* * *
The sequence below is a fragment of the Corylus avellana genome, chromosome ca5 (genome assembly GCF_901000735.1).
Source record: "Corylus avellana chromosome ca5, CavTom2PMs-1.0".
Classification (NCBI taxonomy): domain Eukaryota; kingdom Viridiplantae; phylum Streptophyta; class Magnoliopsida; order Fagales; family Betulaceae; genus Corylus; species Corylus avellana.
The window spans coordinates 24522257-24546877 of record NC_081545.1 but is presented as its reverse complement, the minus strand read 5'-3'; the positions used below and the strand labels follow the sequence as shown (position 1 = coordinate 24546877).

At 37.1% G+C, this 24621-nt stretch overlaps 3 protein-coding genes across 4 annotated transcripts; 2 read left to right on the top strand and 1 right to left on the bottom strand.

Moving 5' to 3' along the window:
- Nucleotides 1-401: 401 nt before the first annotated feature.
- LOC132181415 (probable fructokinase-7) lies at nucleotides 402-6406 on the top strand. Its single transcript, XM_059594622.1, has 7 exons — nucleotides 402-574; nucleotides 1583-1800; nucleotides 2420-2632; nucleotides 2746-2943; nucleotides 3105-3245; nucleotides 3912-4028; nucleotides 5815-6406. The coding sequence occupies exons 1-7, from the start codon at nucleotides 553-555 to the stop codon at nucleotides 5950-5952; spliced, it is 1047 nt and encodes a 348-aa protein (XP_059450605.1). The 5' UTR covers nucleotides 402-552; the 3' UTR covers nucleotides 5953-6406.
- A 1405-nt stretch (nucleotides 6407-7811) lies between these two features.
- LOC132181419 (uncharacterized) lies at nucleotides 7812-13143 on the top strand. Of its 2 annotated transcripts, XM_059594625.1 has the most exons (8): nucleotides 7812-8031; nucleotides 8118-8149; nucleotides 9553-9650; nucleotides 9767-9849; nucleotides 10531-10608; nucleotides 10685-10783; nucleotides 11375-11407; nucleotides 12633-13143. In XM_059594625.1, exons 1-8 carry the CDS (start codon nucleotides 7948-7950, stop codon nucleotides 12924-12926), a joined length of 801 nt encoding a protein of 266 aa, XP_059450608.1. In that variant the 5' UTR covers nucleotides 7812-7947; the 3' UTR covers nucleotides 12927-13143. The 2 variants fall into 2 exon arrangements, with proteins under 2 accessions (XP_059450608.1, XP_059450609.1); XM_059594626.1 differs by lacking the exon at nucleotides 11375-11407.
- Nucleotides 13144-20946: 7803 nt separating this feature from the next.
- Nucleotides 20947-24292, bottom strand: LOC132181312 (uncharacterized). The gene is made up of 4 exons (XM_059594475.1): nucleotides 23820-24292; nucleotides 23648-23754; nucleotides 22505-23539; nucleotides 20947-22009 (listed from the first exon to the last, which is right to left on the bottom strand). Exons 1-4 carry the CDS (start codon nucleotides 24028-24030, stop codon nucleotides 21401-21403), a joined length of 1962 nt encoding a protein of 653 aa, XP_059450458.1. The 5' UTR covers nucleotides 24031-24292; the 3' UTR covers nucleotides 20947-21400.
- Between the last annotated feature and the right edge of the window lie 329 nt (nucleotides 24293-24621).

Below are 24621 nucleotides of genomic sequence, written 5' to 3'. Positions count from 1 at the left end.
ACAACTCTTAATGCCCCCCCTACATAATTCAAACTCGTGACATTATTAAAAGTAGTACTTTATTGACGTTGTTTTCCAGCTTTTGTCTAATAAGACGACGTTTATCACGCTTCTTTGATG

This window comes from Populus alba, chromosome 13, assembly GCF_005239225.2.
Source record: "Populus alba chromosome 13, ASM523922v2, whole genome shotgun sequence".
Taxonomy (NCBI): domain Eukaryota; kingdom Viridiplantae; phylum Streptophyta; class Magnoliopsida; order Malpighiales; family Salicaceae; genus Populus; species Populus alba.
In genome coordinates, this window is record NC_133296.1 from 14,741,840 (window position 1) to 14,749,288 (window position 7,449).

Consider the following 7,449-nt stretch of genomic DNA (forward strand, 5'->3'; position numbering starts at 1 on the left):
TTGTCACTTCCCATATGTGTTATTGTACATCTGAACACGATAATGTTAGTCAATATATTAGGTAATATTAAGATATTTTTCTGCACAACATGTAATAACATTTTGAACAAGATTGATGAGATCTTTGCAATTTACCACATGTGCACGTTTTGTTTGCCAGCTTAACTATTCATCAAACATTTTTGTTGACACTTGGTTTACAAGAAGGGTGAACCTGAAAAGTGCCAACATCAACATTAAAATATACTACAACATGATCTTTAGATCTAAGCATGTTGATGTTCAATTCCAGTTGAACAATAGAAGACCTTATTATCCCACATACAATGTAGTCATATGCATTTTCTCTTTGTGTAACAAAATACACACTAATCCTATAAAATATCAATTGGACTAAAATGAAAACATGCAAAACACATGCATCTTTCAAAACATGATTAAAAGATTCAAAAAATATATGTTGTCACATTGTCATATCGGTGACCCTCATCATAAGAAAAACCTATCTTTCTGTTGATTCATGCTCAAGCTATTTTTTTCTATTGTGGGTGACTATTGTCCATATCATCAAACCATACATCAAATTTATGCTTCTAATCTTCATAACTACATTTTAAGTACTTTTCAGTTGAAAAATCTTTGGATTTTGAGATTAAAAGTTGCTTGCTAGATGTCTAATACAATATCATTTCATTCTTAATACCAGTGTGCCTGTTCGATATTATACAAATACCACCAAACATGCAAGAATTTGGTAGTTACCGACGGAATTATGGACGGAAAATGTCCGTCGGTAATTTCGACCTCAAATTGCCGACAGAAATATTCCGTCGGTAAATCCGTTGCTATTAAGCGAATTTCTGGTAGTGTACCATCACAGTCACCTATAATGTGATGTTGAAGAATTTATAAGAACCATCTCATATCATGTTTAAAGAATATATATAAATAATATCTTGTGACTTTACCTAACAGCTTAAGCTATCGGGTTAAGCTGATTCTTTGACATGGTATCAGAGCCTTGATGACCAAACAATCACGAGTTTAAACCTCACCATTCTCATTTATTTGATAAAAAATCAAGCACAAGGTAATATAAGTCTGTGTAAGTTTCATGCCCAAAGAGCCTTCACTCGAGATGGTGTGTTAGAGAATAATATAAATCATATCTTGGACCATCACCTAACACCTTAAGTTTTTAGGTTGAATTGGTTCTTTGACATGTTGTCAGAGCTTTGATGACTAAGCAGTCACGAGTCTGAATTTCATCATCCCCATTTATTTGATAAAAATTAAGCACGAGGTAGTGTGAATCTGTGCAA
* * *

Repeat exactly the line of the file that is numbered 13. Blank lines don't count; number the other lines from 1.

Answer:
- Between the last annotated feature and the right edge of the window lie 329 nt (nucleotides 24293-24621).